Well that still sounds like incitement to me - especially when shouted aggressively in a room with many Jews.

Now whether the protestor actually said ‘itbah al-yahud’ – ‘kill the Jews’ – as Ayalon heard and translated at the talk (without anyone challenging his translation at the time) or the protestor said ‘Khaybar ya-Yahud’, as has since been claimed, can only and will hopefully be established from the footage of the evening.

But in the meantime it should be obvious that whichever he said, his outburst was incendiary and anti-semitic. It should be treated as such by the Union.

Monday, 8 February 2010

“Death to the Jews” - at the Oxford Union

Earlier tonight Danny Ayalon, the Israeli deputy foreign minister, came to speak at the Oxford Union. I don’t like his politics, and went along half-expecting to leave frustrated and embarrassed, as an Israeli, by what he would say. And sure enough by the end of the evening that’s exactly how I felt – frustrated and embarrassed – but not so much by him as by the stupidity and racism of fellow students at Oxford.

Speaking to the Oxford Union on Twitpic

To begin with the heckling was nothing out of the ordinary: a student stood up and read something out – extracts from the Goldstone report, I think – but spoke too quickly and too quietly for me to follow. Shortly after another student jumped up, shouting that she was a Lebanese Palestinian, before shouting some more while holding her passport and some photos in the air. She stayed standing for the remainder of his talk. So far, so usual; in the world of anti-Israel campus activism, this was nothing.

But then things got more heated. One audience member rose waving a Palestinian flag and left the room shouting that Ayalon was a war criminal who would be tried in court for his role in the Gaza war last year. Since Ayalon was not yet in the government at that time, I couldn't help but wonder: what crime was he to be be tried for?

Another student then took it upon herself to stand up and, in a shrill and impassioned voice, speak too quickly and too emotionally to make any sense. She then refused to stop talking, apparently misunderstanding the instructions at the start of the night that there would be time for questions at the end. She continued despite a rising chorus of ‘sit down’ being levelled against her. One student put it nicely when he said ‘stop being selfish, this is not a tutorial. It's a lecture!.’ She didn’t seem to get the message though, and rambled on. Ayalon, to his credit, took her seriously and attempted to engage with her comments. She didn't return the favour, and left soon after, no doubt with a great deal of self-righteous satisfaction.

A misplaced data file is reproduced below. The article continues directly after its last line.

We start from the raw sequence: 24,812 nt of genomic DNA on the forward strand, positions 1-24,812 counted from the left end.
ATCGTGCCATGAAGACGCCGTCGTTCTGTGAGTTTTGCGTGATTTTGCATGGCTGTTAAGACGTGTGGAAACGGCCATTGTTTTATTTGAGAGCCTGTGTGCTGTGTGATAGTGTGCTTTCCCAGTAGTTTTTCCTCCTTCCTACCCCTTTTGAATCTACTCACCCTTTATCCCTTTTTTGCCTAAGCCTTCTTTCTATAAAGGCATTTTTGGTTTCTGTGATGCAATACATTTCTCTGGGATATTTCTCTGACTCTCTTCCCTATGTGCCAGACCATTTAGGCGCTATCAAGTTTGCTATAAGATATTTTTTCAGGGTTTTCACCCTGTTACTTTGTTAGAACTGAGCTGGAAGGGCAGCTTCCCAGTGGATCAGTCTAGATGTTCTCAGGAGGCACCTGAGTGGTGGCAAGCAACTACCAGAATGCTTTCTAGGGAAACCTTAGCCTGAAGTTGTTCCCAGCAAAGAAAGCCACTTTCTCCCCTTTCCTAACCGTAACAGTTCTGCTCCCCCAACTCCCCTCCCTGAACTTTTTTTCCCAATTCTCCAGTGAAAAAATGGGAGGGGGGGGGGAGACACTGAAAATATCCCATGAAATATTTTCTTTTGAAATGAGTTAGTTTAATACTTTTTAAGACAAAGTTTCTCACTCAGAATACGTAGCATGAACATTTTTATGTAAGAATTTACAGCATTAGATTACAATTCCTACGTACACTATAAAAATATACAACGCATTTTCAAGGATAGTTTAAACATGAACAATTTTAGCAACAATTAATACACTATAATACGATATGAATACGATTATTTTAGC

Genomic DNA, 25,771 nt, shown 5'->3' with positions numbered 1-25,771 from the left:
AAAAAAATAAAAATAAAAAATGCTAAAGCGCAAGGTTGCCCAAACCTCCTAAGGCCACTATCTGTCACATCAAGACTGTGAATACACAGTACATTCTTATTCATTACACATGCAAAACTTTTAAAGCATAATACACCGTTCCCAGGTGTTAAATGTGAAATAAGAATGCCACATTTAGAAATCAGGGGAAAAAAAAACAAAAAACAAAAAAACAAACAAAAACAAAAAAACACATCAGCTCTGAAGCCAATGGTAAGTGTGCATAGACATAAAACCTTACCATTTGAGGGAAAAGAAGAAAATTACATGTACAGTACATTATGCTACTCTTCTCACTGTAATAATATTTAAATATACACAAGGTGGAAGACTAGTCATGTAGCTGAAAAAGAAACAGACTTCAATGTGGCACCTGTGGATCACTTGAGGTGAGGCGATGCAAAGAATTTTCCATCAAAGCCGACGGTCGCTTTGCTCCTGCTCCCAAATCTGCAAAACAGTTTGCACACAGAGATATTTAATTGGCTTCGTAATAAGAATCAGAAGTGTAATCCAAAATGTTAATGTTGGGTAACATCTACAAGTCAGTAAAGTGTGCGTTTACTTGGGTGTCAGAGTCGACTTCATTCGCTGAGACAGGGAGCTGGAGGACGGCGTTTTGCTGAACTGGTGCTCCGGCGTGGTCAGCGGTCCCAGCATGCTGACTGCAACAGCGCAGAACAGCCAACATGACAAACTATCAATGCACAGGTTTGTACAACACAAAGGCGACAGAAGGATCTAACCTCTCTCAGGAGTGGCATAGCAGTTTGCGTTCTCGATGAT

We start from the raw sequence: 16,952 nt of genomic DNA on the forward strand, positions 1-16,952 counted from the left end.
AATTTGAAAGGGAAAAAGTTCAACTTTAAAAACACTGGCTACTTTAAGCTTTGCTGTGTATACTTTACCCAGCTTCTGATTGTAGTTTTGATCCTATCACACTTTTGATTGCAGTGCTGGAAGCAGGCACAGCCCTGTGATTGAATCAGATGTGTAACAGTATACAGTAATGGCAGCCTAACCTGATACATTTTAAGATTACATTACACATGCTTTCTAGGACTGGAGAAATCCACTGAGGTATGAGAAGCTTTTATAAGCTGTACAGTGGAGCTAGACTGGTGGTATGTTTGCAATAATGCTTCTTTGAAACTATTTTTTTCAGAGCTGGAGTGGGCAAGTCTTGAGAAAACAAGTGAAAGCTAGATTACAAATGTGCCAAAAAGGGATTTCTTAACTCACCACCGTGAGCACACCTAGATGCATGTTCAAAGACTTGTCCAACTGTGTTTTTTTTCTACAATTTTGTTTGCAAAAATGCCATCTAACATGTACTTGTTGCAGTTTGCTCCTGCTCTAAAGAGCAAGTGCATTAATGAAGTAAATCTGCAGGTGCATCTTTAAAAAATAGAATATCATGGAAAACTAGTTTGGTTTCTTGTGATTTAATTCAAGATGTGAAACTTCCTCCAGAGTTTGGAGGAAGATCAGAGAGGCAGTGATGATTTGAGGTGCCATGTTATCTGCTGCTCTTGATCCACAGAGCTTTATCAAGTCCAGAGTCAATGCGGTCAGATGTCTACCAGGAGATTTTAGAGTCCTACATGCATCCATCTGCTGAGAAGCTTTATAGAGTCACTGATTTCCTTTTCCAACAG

The worst, however, was still to come. ‘Death to the Jews’, one student shouted in Arabic as he stormed out. (disclaimer: I don't speak Arabic, but that's what Ayalon claimed he said - and nobody in the audience challenged the translation) I’m no lawyer, but I’m fairly sure that comment constitutes incitement to racial and religious hatred under UK legislation – it will be interesting to see if anything is followed up by the Union. At the very least, I expect them to remove the Union-membership of the student in question, for breaking the law and calling for the slaughter of fellow members while at a Union event.

Outside the debating chamber, all the while, protestors were shouting ‘free free Palestine from the river to the sea’. When Ayalon argued that this chant amounted to a call for Israel’s destruction, and asked where Israeli Jews would have to go for Palestine to be free 'from the river to the sea', the woman sitting next to me said ‘back to where they came from!’ I couldn’t resist and had to ask her where exactly it was that she expected Jews to go ‘back to’, to which she replied, ‘well you’re in England, you appear to be doing fine’. I didn't think it worthwhile to point out that actually my grandparents 'came from' Poland and Czechoslovakia, and that the reason I am in England today is that in the 1930s they were not 'doing fine' in the countries they 'came from'.

In any case, I’m tired, and am heading to bed with the following thoughts:

  1. What would happen if a student called out ‘death to the muslims’ in the Oxford Union? Would it get national publicity and receive widespread condemnation? I expect (and hope) it would. I’m waiting to see how the press deal with the ‘death to the Jews’ outburst, and how quickly the apologetic ‘yes but you have to understand...’ voices are to emerge.

  2. By attacking him in the way they did, the protestors today handed Ayalon an undeserved victory. His politics and approach to diplomacy are deplorable; they could and should have been intelligently exposed. Instead, by the end of the night he seemed to be the calm victim of the aggressive onslaught of idiots. To judge from the opinions of the few non-partisan audience members whom I overheard talking as they left the chamber, he left looking more reasonable than his critics.

  3. To the extent that we can generalize from the events at the Oxford Union tonight, it seems that no Israeli official can expect to receive a fair hearing or to give a speech freely at a British University anymore – even at Oxford’s self proclaimed ‘bastion of free speech’. That’s bad for debate but it’s also bad for the Palestinians; however much self-righteous satisfaction protestors may feel when they shout aggressively at Israeli officials, doing so only feeds the perception within Israel that foreign critics of Israel are unwilling to give Israel a fair hearing, that they’re simply Israel bashers, and that they are anti-Semitic - and that's never going to inspire Israel to change its policies.